Samuel Tang & Hulland Bui



-CEO’s, the head, the big cheese, everybody knows of them, and everybody wants to be them.

-They are easily one of the highest paid positions within a company, often times, make at least 10 times what the President of the United States makes.

-Their pay cheques are often within the millions

-There is a CEO for every company that you can imagine

-Some CEO’s that you may know are, Steve Jobs (apple), Bill Gates (Microsoft), Warren Buffet (Berkshire Hathaway), Larry Page (Google), Mark Zuckerberg (facebook).

-These people usually have more money than they can even use, however many of them are philanthropists.



Well first of all, executives would be paid “an executive compensation” this basically means that their pay consists of many different things combined. Such as stock options, golden parachute, bonuses, etc.

-Ted Rogers, $21.5 million

-The President, $400,000

-Steve Jobs, $1

Why is this so low?



You may be wondering why there is such a huge range, and why the CEO of Apple only makes $1 a year.

(Well, in reality, Steve Jobs doesn’t actually make $1, that’s just what it says on his job description)

How else would he get his money?

(Well, sometimes they would be paid in the form of shares and bonuses)

Before SFAS 123 and all of that jazz, companies didn’t need to write down any of the salary given in the form of shares.

In 2006 the FASB required companies to expense the value of the stock options given to employees. Before that, SFAS 123 required only to state that they used stock options in the foot note and to state a fair value, because stating the stock prices would have a “negative effect” on their actual stock prices.

They didn’t put it into full effect because the dot com boom relied heavily upon stock options that they gave to their employees, because they weren’t seen as that profitable or profitable yet. Also it gave incentive to work harder, as the results would directly affect you. Some companies took the initiative of starting to put in stock option expense in order to give themselves a good rep, in light of all the companies that were being exposed for accounting fraud.

So, the problems were that CEO’s would artificially pump up their stock prices to increase their gains (if they were planning on leaving sooner).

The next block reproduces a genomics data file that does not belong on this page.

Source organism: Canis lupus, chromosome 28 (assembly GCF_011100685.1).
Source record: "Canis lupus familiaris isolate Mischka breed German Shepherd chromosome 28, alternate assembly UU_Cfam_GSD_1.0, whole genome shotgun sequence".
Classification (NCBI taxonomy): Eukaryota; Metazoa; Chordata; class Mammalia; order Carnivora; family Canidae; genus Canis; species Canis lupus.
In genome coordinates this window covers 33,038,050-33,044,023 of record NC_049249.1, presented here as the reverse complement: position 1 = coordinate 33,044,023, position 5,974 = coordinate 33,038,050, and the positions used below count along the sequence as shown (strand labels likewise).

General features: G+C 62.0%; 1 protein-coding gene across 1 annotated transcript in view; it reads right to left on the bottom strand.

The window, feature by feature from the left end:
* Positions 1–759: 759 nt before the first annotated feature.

It wouldn’t show up on the income statements.

It has its advantages when it comes to taxes as well. Certified/official stock option is not taxed, when received the option grant, this is because the number is ever fluctuating. Non-qualified stock options however are taxed.

Options Backdating, so some would state the expense as the lowest day that the stock has closed within the month.

June 15, 2005 was when companies had to start expensing stock options, which solved only one of the major problems. It was the GAAP SFAS 123(R).

The Financial Accounting Standards board (FASB) pushed the new trendy rule called the SFAS-123.  What was this rule?  This rule made all companies post their stock options as expenses on their income statement.  As of a result of this, there were net income reductions and also this gave stockholders a better glimpse of everything.


Work Cited:


Pizzigati, S.(2008, September 16) Let’s get serious about CEO pay.

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Knowledge @ Horton, (2006, May 3) How new accounting rules are changing the way CEO’s are getting paid.

Retrieved March 22, 2011 for Knowledge @ Horton



Financial Accounting Standards Board, Summary for interpretation No.44.

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(2004, September 21) Bill Gates Quotes:  Wealth quotations – Master of Business, Online celebrities News, Reference and Society

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Williams. R (2010, August 5) Are CEO salaries out of control?

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Peterson. J (2010, April 22) Are CEO salary and compensation plans of control-YES

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“CEO pay greed soars out of control while workers earn less”

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